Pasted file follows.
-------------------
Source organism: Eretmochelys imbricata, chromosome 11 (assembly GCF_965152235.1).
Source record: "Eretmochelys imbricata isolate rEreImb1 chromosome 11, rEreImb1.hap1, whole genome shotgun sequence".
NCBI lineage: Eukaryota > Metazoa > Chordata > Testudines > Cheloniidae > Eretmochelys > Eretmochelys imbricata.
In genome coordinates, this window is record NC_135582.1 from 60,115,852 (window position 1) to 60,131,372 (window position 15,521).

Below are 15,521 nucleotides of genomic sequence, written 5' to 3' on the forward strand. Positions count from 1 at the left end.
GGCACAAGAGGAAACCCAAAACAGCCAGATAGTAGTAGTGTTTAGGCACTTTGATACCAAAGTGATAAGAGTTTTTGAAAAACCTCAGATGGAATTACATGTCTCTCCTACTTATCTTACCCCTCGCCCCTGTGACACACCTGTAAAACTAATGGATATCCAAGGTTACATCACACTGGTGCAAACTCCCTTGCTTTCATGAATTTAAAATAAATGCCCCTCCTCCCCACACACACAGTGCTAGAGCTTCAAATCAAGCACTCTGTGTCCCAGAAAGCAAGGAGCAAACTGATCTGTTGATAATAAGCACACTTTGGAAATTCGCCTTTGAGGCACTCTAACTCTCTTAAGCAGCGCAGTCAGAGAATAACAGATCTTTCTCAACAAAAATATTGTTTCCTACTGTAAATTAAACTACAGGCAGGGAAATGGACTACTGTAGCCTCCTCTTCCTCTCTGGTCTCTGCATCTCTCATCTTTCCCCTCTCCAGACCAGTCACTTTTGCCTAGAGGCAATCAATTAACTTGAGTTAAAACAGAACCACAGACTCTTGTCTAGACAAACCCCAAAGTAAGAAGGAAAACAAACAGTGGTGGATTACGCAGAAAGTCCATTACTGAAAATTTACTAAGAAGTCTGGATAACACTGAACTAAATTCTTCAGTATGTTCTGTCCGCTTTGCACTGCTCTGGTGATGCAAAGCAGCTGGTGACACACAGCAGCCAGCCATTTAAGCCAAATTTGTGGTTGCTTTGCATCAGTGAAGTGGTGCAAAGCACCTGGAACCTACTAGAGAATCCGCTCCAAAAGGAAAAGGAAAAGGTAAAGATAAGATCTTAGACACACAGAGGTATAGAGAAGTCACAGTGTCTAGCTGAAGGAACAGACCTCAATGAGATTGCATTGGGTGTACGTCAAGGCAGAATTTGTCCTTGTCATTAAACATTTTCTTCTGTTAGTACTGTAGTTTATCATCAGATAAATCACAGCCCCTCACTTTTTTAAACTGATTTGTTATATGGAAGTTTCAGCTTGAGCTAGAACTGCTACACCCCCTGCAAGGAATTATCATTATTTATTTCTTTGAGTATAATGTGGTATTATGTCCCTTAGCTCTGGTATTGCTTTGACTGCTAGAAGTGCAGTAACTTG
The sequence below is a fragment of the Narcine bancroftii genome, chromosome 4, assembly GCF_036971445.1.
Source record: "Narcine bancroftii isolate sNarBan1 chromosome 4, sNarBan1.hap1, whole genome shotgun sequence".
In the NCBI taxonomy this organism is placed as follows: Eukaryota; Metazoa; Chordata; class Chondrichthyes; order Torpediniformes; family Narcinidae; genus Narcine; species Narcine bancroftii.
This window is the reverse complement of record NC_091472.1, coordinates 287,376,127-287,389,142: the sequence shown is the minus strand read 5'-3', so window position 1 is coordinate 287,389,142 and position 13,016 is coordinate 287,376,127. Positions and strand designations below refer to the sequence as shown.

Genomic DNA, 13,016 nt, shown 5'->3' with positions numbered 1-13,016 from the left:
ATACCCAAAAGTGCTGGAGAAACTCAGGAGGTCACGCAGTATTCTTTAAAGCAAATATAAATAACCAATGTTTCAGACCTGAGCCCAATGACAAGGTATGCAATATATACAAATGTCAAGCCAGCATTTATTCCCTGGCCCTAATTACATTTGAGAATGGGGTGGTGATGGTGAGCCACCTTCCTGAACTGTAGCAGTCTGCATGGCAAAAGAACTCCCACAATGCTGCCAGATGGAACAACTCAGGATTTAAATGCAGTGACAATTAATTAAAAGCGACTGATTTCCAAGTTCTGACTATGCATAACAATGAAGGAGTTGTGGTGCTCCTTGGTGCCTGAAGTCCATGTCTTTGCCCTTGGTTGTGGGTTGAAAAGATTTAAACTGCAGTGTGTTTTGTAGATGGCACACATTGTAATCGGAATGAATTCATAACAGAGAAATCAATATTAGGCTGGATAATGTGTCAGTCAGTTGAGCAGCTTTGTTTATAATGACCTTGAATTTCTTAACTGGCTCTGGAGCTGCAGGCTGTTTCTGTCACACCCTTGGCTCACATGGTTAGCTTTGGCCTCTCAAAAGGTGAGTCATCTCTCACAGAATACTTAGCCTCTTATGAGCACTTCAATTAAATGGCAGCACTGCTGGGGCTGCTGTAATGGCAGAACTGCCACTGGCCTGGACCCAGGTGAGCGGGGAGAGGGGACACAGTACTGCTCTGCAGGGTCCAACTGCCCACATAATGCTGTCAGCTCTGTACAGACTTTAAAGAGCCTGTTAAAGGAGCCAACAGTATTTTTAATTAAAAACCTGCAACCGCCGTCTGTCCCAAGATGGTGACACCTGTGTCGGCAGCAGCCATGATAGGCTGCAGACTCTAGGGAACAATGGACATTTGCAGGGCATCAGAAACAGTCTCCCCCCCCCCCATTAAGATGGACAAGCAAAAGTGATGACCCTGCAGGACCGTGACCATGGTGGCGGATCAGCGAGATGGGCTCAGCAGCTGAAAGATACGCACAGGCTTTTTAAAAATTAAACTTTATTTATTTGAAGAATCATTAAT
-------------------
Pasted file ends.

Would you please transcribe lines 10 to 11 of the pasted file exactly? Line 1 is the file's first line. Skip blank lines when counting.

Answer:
This window is the reverse complement of record NC_091472.1, coordinates 287,376,127-287,389,142: the sequence shown is the minus strand read 5'-3', so window position 1 is coordinate 287,389,142 and position 13,016 is coordinate 287,376,127. Positions and strand designations below refer to the sequence as shown.

Genomic DNA, 13,016 nt, shown 5'->3' with positions numbered 1-13,016 from the left: